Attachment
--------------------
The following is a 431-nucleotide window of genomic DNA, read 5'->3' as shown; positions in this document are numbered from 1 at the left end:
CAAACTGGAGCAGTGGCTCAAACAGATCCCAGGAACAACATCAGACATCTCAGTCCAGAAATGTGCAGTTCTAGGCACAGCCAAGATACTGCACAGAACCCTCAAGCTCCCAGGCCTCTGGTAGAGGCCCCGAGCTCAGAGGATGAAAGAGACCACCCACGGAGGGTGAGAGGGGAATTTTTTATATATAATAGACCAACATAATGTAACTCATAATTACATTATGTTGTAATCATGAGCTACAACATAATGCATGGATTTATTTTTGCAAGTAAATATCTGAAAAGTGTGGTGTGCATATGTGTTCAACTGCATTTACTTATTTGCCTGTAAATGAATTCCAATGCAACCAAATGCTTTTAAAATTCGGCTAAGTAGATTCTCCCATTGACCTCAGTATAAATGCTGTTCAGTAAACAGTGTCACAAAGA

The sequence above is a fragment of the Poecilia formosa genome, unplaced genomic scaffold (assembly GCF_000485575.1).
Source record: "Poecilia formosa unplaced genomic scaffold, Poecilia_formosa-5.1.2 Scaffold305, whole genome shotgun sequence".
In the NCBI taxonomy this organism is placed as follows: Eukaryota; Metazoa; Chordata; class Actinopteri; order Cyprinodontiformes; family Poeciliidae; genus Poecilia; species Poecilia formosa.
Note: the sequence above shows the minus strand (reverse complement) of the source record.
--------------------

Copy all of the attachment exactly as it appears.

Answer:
The following is a 431-nucleotide window of genomic DNA, read 5'->3' as shown; positions in this document are numbered from 1 at the left end:
CAAACTGGAGCAGTGGCTCAAACAGATCCCAGGAACAACATCAGACATCTCAGTCCAGAAATGTGCAGTTCTAGGCACAGCCAAGATACTGCACAGAACCCTCAAGCTCCCAGGCCTCTGGTAGAGGCCCCGAGCTCAGAGGATGAAAGAGACCACCCACGGAGGGTGAGAGGGGAATTTTTTATATATAATAGACCAACATAATGTAACTCATAATTACATTATGTTGTAATCATGAGCTACAACATAATGCATGGATTTATTTTTGCAAGTAAATATCTGAAAAGTGTGGTGTGCATATGTGTTCAACTGCATTTACTTATTTGCCTGTAAATGAATTCCAATGCAACCAAATGCTTTTAAAATTCGGCTAAGTAGATTCTCCCATTGACCTCAGTATAAATGCTGTTCAGTAAACAGTGTCACAAAGA

The sequence above is a fragment of the Poecilia formosa genome, unplaced genomic scaffold (assembly GCF_000485575.1).
Source record: "Poecilia formosa unplaced genomic scaffold, Poecilia_formosa-5.1.2 Scaffold305, whole genome shotgun sequence".
In the NCBI taxonomy this organism is placed as follows: Eukaryota; Metazoa; Chordata; class Actinopteri; order Cyprinodontiformes; family Poeciliidae; genus Poecilia; species Poecilia formosa.
Note: the sequence above shows the minus strand (reverse complement) of the source record.